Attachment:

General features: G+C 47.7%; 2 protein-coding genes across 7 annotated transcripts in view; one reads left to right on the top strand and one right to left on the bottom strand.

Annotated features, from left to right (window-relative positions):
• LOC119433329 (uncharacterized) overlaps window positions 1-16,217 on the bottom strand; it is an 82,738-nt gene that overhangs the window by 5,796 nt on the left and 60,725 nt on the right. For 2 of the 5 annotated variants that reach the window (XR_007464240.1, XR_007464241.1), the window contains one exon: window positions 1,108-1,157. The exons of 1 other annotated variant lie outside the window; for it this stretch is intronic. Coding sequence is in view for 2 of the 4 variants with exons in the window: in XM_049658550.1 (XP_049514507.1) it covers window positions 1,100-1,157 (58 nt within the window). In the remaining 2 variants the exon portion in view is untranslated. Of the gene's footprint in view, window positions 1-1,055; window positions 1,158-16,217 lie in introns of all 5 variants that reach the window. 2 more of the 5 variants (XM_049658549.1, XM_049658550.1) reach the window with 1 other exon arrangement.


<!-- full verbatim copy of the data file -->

General features: G+C 47.7%; 2 protein-coding genes across 7 annotated transcripts in view; one reads left to right on the top strand and one right to left on the bottom strand.

Annotated features, from left to right (window-relative positions):
• LOC119433329 (uncharacterized) overlaps window positions 1-16,217 on the bottom strand; it is an 82,738-nt gene that overhangs the window by 5,796 nt on the left and 60,725 nt on the right. For 2 of the 5 annotated variants that reach the window (XR_007464240.1, XR_007464241.1), the window contains one exon: window positions 1,108-1,157. The exons of 1 other annotated variant lie outside the window; for it this stretch is intronic. Coding sequence is in view for 2 of the 4 variants with exons in the window: in XM_049658550.1 (XP_049514507.1) it covers window positions 1,100-1,157 (58 nt within the window). In the remaining 2 variants the exon portion in view is untranslated. Of the gene's footprint in view, window positions 1-1,055; window positions 1,158-16,217 lie in introns of all 5 variants that reach the window. 2 more of the 5 variants (XM_049658549.1, XM_049658550.1) reach the window with 1 other exon arrangement.